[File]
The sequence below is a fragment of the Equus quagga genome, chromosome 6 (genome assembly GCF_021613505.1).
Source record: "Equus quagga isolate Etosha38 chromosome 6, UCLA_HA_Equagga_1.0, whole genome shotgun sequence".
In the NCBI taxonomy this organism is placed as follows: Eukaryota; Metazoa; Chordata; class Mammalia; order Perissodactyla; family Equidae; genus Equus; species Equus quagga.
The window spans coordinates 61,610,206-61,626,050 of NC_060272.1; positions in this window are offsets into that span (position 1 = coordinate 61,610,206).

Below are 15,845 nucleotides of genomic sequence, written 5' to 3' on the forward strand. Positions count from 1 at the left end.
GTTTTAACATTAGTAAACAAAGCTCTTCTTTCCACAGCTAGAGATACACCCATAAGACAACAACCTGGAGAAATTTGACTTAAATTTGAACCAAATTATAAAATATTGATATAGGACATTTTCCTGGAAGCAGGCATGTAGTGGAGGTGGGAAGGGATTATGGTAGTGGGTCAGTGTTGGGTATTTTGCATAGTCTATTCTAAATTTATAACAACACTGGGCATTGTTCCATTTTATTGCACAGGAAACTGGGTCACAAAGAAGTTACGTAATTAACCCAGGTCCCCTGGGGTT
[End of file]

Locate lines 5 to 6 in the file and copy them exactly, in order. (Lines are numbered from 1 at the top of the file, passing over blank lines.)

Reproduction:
Below are 15,845 nucleotides of genomic sequence, written 5' to 3' on the forward strand. Positions count from 1 at the left end.
GTTTTAACATTAGTAAACAAAGCTCTTCTTTCCACAGCTAGAGATACACCCATAAGACAACAACCTGGAGAAATTTGACTTAAATTTGAACCAAATTATAAAATATTGATATAGGACATTTTCCTGGAAGCAGGCATGTAGTGGAGGTGGGAAGGGATTATGGTAGTGGGTCAGTGTTGGGTATTTTGCATAGTCTATTCTAAATTTATAACAACACTGGGCATTGTTCCATTTTATTGCACAGGAAACTGGGTCACAAAGAAGTTACGTAATTAACCCAGGTCCCCTGGGGTT